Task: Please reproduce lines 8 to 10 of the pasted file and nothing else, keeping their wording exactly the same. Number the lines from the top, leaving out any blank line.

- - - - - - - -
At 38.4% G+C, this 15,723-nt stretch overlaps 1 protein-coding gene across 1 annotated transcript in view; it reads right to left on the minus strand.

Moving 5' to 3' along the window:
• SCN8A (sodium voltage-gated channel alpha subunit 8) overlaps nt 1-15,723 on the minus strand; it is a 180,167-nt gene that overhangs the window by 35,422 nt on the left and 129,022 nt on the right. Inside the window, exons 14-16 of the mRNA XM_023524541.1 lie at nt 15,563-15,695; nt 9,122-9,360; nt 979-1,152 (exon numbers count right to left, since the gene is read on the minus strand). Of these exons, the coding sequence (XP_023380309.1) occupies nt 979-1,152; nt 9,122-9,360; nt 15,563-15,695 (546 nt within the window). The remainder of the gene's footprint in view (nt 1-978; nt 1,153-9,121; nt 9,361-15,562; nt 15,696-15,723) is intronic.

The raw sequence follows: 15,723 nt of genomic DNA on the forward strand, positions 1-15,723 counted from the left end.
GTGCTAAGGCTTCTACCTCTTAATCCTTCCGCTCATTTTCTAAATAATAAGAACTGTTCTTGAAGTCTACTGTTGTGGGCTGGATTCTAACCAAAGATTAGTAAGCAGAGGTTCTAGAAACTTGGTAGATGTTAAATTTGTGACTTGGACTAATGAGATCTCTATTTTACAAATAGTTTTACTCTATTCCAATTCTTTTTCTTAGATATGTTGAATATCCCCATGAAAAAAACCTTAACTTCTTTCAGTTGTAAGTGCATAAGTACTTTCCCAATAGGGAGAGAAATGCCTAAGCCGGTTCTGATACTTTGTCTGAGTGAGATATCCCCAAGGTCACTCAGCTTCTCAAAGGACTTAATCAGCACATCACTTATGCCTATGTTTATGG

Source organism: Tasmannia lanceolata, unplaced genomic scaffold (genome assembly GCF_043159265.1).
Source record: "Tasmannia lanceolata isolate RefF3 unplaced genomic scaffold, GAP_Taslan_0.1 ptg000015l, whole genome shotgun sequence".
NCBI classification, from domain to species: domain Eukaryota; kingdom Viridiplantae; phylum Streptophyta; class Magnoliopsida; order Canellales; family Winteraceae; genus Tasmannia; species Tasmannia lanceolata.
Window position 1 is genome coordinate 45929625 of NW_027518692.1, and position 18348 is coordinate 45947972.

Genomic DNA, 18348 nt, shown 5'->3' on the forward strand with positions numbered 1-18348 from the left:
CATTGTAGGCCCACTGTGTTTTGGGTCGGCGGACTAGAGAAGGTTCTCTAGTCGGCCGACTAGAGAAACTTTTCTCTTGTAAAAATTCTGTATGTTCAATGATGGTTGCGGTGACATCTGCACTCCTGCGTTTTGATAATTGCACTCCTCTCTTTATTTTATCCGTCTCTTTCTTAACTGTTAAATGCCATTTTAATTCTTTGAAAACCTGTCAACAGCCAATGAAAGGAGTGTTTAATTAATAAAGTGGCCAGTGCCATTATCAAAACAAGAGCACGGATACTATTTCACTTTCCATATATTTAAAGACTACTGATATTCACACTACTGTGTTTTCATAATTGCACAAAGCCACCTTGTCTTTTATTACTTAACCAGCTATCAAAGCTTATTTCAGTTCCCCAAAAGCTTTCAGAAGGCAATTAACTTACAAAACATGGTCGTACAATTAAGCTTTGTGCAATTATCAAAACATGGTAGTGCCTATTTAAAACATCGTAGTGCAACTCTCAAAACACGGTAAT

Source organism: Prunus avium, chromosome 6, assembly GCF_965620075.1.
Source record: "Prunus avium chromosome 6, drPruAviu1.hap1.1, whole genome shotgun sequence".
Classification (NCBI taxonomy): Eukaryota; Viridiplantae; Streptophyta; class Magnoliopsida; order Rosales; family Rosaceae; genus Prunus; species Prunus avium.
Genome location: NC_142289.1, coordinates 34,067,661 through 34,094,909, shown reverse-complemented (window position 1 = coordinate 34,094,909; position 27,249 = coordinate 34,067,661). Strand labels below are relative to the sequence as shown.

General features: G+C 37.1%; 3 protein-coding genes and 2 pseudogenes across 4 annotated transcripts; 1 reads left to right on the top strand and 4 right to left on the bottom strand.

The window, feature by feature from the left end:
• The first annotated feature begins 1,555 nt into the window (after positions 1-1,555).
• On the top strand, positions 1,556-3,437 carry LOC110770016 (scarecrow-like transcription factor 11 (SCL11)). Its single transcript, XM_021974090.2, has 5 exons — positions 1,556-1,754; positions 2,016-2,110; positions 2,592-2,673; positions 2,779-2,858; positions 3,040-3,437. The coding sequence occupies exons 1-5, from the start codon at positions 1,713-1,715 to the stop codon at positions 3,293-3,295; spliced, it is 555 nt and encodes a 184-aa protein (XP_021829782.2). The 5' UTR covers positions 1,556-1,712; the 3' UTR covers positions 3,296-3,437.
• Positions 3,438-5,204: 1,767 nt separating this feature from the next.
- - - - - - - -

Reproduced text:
NCBI classification, from domain to species: domain Eukaryota; kingdom Viridiplantae; phylum Streptophyta; class Magnoliopsida; order Canellales; family Winteraceae; genus Tasmannia; species Tasmannia lanceolata.
Window position 1 is genome coordinate 45929625 of NW_027518692.1, and position 18348 is coordinate 45947972.

Genomic DNA, 18348 nt, shown 5'->3' on the forward strand with positions numbered 1-18348 from the left: